Low-volatility stocks stun the Street with new highs

The list of 52-week highs among U.S. stocks has been skinny lately because of the smackdown suffered in December.

Jason Goepfert of SentimenTrader.com notes that the rally has been flashy but not strong enough to carry very many securities to new highs.

One group that has managed a new peak, Goepfert observes, is the “low volatility” component of the S&P 500, represented by the Invesco S&P 500 Low Volatility ETF (SPLV) in the chart below. (See the purple line.)

SPLV’s top holdings include Exelon (EXC), Republic Services (RSG) and Apartment Investment & Management (AIV) — a utility, a waste manager and a REIT.

Stocks like these did what they’re supposed to do, which was suffer less damage than the broader markets did last December. The low-volatility ETF saw a decline of less than 5%. They have since roared back and have exceeded their prior high.

The high-volatility stocks within the S&P 500, represented by the Invesco S&P 500 High Beta ETF (SPHB), also did what they’re accustomed to. As you can see by the black line in the chart above, high-beta stocks saw a nearly 30% decline into December.

Top holdings of SPHB include Netflix (NFLX), Applied Materials (AMAT) and Autodesk (ADSK) — media, chips and software.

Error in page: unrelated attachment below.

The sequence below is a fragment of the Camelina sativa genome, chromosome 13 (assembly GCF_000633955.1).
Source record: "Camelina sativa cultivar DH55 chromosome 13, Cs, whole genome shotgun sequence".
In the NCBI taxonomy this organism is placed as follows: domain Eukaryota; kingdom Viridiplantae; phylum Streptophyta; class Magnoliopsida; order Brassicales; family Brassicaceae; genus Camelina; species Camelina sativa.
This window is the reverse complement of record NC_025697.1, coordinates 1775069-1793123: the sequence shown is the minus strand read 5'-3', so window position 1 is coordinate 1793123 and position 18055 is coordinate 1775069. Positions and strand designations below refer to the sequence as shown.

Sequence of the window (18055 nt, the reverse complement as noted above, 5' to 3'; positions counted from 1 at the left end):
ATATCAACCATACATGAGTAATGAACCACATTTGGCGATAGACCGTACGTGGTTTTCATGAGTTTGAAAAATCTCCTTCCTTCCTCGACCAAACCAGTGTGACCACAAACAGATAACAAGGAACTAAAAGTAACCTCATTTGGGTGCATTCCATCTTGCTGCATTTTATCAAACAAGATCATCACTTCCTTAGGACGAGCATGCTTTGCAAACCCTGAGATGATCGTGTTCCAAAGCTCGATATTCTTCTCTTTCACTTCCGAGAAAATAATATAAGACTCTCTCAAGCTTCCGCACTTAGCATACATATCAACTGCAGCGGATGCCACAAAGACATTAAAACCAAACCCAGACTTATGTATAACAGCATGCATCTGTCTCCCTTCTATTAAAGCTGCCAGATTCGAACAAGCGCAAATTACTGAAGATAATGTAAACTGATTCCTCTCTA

High-beta stocks’ recent 25% rally still leaves the ETF 8.5% short of prior highs.

This has set up an interesting divergence between the two, reports Goepfert. Such divergences between high- and low-beta big caps have happened 15 times since 1990.

The most recent of note was May 10, 2016. The S&P 500 went on to decline 0.4% over the next two weeks but ultimately rose 15.1% over the next year.

The average of all instances shows a modest decline over the ensuing two weeks, and just a 2.3% gain in three months, but ultimately +7.8% in 12 months. That’s not much different than the broad market average for all such periods.

Looking at the two groups:

  • The low-beta stocks tend to fare better and more consistently over the next six months.
  • But the high-beta stocks do slightly better over the next year.

Overall, Goepfert concludes that it appears smarter to back the low-beta stocks in the next six months at least.

Now here are some important stocks hitting new highs in the past week. WEC Energy Group (WEC), Duke Realty Corp. (DRE) and Danaher (DHR) are SPLV holdings.

And Workday (WDAY) is not in the low-volatility ETF, but it is up 54.7% in my Tech Trend Trader service. Click here to take it for a test-drive today.

Best wishes,
Jon D. Markman

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One comment on “Low-volatility stocks stun the Street with new highs

  1. DaveS February 22, 2019

    “The low-volatility ETF saw a decline of less than 5%. ”

    I think you meant to write “less than 10%”, as it was very close to -10%.

    Reply